Amy learned conventional farming from her father but gained an interest in organic farming while she was studying botany and horticulture at Oregon State University. “I always sort of had the hippy kid in me,” says Amy, “I never wanted to be contradicting my father but it was sort of this dichotomy. I talked about hugging the trees, and he talked about cutting down the timber.” Despite their differences in practices, they always maintained a mutual respect. “Our values are really the same, it’s just a generation thing,” Amy says. Jim attends organic farming workshops with her, and she attends conventional grower workshops with him. “By experiencing things together we’ve been able to talk and communicate and open each other’s eyes,” says Amy. Jim says organic farming is the food industry’s fastest growing segment. “That’s where the market is right now, and it’s growing fast,” Jim says, “We’re in full support, and we’re just helping them out wherever we can.”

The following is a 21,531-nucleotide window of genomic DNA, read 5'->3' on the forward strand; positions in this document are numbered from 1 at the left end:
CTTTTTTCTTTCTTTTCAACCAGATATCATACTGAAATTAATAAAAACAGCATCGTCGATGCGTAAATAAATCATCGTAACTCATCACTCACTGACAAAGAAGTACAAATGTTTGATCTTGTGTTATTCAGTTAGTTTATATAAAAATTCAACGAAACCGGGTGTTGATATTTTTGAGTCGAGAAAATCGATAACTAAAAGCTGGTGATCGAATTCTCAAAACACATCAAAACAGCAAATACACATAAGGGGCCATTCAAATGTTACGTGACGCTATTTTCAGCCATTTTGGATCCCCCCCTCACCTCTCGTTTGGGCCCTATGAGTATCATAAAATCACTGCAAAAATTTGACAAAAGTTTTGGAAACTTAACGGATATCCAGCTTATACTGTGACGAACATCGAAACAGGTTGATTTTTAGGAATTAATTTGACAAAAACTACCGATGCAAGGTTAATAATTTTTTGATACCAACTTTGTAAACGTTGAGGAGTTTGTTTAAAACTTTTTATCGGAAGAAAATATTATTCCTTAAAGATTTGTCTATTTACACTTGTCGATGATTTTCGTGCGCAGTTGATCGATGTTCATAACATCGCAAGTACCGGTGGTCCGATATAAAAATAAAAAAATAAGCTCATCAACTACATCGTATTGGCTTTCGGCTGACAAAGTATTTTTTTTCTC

After trialing organic farming on several acres of the family homestead for five years, Amy and her husband acquired a 39-acre parcel of farmland, formerly known as the Willis Place. They started Love Farm Organics in 2005, a Community Supported Agriculture farm, to feed friends and family.
The first year the farm had three families participate as members in the CSA, successfully growing each year to 170 members today. Amy was surprised how much people really cared about where their food came from and how it was grown. “They want to know it was picked that morning, and that they can eat it later that night,” she says. Jim says that CSA members like to have a relationship with the farmer growing their food. “They want to take care of the land and the environment and minimize the use of chemicals and fertilizers,” he says.